Copyright  2015 Andrew Greenspan & Associates, Inc.  All rights reserved.

​​​​​​​​​​​​​​​​I was eight years-old when President Kennedy was assassinated.  As the 50th anniversary approached, I recalled how the NFL played its games that Sunday, 48 hours after the assassination.  I wanted to know what it was like to be an NFL player that weekend.  I began speaking with Dallas Cowboys from the 1963 team, who vividly recalled their own harrowing experience. Their stories became the basis for the documentary No Day for Games:

The Cowboys and JFK. I was co-producer and writer for this Bob Costas Special​ which aired on NBC Sports during the week revisiting the assassination a half-century ago.  In an email to me, Bob wrote:

Dear Andy,

I am very pleased with the way the JFK/Cowboys documentary turned out. You and Dan did a magnificent job, and I consider myself fortunate to have been a small part of a very worthy project.  There have been, and in the next few days will be, any number of Kennedy documentaries and retrospectives.  Many of them have been very good. Still, what we can be proud of is that we found a legitimate way into the story from an entirely different perspective.  

As you originally perceived, this was never a reach, it was a natural.  A good,  interesting, and largely unknown story extremely well told. What more can we, or the viewers ask for.

Thanks for all your fine work.

Best,    Bob Costas 

From an early age I've 

liked finding out about

the world and telling

stories about the people

who make it interesting.  

In 11th grade I hosted a news program on my high school radio station. The​​ first person I interviewed was New York Congresswoman Shirley Chisholm.

I received a B.A. in Political Science from Columbia University and a M.S. in Journalism from Medill School of Journalism at Northwestern University.​

As a television journalist I told stories about fascinating people.  There was Joseph Helmich, a Soviet spy whom I interviewed the day before he was sentenced to life in prison.  There was Steven Fossum, wrongfully imprisoned in Texas, who was pardoned for innocence by the governor because of my reporting.  And there was Colleen Applegate, a teen-ager from Minnesota, who took a wrong turn for California and a life in x-rated films.  I told her story in a documentary on PBS Frontline. My work earned me DuPont-Columbia, Emmy and Peabody Awards.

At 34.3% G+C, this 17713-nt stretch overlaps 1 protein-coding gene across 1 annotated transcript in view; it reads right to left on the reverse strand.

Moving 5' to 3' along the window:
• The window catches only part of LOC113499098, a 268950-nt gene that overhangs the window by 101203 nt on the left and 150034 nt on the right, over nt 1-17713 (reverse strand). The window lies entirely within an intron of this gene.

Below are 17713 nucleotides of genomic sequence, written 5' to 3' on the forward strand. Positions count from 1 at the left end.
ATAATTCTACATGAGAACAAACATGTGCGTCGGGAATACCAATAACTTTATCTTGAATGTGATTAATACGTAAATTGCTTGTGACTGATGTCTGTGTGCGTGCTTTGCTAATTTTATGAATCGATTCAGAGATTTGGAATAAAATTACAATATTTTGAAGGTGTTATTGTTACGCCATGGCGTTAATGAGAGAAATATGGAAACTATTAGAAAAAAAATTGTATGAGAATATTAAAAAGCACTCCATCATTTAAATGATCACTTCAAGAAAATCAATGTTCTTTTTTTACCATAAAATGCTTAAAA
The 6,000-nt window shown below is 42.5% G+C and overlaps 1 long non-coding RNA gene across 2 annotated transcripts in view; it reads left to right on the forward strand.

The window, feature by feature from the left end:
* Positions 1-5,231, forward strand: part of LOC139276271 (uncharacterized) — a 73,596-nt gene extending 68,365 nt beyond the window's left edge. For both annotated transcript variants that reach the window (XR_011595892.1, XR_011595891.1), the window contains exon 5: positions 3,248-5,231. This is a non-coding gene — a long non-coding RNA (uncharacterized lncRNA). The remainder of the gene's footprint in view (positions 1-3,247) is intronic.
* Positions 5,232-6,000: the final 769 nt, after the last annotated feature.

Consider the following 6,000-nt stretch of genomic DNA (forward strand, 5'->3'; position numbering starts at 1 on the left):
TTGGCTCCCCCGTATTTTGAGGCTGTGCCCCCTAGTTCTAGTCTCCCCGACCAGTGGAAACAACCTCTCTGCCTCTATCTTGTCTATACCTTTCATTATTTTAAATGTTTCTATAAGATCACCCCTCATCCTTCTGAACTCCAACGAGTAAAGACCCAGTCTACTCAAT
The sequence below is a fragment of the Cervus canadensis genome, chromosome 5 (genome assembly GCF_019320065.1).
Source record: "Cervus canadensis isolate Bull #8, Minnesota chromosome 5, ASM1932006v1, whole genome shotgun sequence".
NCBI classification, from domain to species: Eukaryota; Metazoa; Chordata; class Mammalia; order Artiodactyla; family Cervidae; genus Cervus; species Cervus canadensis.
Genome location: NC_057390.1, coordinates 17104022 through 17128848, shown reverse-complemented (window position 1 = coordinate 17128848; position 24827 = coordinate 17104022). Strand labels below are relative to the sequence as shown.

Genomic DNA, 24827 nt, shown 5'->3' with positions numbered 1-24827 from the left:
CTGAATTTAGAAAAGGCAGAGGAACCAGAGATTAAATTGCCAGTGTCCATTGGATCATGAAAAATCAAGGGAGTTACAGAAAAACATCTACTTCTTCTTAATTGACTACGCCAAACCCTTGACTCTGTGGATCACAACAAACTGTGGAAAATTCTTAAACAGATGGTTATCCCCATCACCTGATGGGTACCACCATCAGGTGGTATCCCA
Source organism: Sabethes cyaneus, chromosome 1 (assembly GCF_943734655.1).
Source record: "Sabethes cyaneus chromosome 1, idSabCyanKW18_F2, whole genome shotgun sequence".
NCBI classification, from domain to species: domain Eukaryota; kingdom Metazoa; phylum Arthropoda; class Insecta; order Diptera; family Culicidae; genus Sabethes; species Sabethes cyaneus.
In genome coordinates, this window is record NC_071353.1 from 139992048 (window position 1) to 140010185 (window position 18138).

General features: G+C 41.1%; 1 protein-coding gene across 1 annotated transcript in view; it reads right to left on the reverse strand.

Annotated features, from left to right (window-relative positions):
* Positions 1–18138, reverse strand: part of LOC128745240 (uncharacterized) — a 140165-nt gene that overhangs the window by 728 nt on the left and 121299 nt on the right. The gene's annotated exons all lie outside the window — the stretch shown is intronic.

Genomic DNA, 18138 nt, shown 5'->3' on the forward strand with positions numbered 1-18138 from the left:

In the early 90's I started my own company and found non-profits a receptive audience for my way of producing videos.  The idea was not complicated.  Inside a college, a hospital or an orchestra are interesting people doing intriguing things.  It's a simple proposition which has moved viewers of my work, whether they're a 17 year-old deciding on a college or a 50 year-old considering a contribution to her alma mater.

​​​​​​​"The common thread is always stories."

Since 1990, my company,

Andrew Greenspan & Associates has been producing campaign and admissions videos for a wide range of non-profits, including prep schools, colleges, graduate schools, hospitals and arts institutions. Along the way,

my work has been honored with

19 CASE Awards. 

If there's one unifying thread, it's story, the idea that within any place, large or small, there are people whose interests and passions exemplify what makes it distinctive. Time and time again, those stories are what move viewers.

Like television, video is an intensely personal, story-driven medium. In fact, I got my start as a journalist, first as a reporter, later as a documentary producer. I bring that same sensibility about story to my work today, whether I am filming on a college campus or in a children's cancer center.  

Periodically, I will introduce new work, new services, insights and more via emails.  If you would like to receive information contact us.

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